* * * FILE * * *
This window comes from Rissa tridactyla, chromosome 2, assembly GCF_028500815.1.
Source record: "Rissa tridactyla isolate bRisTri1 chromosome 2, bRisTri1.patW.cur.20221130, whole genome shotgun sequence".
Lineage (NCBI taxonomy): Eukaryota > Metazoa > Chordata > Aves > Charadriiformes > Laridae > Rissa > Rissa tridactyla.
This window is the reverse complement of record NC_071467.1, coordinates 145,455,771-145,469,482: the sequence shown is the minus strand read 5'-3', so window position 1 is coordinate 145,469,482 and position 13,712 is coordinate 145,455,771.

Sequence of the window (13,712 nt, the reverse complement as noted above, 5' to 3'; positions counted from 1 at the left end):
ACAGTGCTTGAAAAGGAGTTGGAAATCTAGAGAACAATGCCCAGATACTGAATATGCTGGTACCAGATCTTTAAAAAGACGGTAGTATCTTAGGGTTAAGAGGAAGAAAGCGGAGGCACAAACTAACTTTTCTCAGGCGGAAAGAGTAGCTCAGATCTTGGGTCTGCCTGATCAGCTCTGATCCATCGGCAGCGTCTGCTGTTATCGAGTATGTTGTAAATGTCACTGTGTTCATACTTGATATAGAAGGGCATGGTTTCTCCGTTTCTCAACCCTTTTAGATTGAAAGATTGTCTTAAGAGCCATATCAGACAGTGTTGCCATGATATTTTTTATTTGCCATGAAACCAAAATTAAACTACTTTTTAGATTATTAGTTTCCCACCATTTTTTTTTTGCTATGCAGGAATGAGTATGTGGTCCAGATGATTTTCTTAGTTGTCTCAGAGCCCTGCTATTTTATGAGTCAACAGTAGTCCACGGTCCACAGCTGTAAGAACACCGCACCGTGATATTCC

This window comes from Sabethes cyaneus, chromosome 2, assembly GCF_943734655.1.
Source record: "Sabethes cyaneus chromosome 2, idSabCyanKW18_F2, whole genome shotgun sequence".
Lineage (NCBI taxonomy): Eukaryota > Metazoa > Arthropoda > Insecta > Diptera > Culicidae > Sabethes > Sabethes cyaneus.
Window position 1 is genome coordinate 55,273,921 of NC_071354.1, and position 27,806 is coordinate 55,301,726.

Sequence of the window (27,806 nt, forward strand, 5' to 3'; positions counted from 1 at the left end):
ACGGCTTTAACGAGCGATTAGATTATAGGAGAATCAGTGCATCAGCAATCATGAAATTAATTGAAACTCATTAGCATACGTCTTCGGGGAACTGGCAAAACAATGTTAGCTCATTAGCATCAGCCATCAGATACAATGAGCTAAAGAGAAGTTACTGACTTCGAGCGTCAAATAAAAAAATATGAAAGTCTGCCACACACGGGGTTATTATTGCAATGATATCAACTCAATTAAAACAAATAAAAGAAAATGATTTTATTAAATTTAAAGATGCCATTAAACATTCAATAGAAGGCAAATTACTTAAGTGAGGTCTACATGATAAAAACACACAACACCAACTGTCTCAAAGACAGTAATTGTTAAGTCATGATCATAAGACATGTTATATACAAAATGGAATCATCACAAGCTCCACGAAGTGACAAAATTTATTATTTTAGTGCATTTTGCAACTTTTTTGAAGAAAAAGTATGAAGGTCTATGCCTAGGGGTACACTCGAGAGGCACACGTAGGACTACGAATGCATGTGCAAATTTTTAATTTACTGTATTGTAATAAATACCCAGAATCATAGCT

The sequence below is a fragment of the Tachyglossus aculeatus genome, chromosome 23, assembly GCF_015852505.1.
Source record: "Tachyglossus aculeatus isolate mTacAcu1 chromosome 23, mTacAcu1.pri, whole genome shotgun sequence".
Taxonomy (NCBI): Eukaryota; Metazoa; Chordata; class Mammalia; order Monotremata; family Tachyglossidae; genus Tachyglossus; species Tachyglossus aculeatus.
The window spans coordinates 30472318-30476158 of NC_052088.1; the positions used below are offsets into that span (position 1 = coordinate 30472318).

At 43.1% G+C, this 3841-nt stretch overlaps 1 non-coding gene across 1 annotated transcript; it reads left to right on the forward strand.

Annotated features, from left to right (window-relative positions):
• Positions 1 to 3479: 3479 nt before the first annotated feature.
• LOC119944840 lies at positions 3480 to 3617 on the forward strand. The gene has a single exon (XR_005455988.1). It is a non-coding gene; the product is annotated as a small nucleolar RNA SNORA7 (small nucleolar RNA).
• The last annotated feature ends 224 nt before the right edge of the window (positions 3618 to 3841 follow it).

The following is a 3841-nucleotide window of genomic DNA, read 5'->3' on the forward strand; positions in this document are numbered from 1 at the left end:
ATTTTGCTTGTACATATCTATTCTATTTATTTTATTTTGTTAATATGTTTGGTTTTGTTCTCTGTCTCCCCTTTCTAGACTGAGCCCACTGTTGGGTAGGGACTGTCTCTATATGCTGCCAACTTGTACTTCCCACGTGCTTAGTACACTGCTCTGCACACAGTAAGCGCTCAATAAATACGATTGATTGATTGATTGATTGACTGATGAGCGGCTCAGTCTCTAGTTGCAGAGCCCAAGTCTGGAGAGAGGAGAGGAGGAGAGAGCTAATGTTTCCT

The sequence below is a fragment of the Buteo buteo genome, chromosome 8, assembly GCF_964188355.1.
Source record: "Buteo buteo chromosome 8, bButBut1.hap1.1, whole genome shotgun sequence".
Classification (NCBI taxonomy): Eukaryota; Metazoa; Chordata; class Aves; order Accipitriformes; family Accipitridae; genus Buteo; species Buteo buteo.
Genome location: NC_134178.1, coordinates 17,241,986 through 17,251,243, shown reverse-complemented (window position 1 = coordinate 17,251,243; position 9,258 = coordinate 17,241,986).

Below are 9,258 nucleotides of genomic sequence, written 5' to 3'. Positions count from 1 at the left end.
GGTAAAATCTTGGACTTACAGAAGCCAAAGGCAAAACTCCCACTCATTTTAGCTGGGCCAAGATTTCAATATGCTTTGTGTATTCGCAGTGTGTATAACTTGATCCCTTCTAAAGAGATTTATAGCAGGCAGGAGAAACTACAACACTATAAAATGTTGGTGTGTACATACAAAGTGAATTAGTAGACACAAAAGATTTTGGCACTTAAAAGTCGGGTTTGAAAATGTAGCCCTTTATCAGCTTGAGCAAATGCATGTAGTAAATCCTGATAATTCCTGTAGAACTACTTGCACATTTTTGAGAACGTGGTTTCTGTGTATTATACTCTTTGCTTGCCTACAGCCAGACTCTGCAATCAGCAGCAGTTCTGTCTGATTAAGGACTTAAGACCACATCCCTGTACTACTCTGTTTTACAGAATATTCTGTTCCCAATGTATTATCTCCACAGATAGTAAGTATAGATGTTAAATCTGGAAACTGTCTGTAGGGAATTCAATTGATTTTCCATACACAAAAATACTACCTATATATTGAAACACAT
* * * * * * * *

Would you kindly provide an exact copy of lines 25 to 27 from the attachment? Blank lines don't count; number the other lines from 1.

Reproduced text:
Source record: "Buteo buteo chromosome 8, bButBut1.hap1.1, whole genome shotgun sequence".
Classification (NCBI taxonomy): Eukaryota; Metazoa; Chordata; class Aves; order Accipitriformes; family Accipitridae; genus Buteo; species Buteo buteo.
Genome location: NC_134178.1, coordinates 17,241,986 through 17,251,243, shown reverse-complemented (window position 1 = coordinate 17,251,243; position 9,258 = coordinate 17,241,986).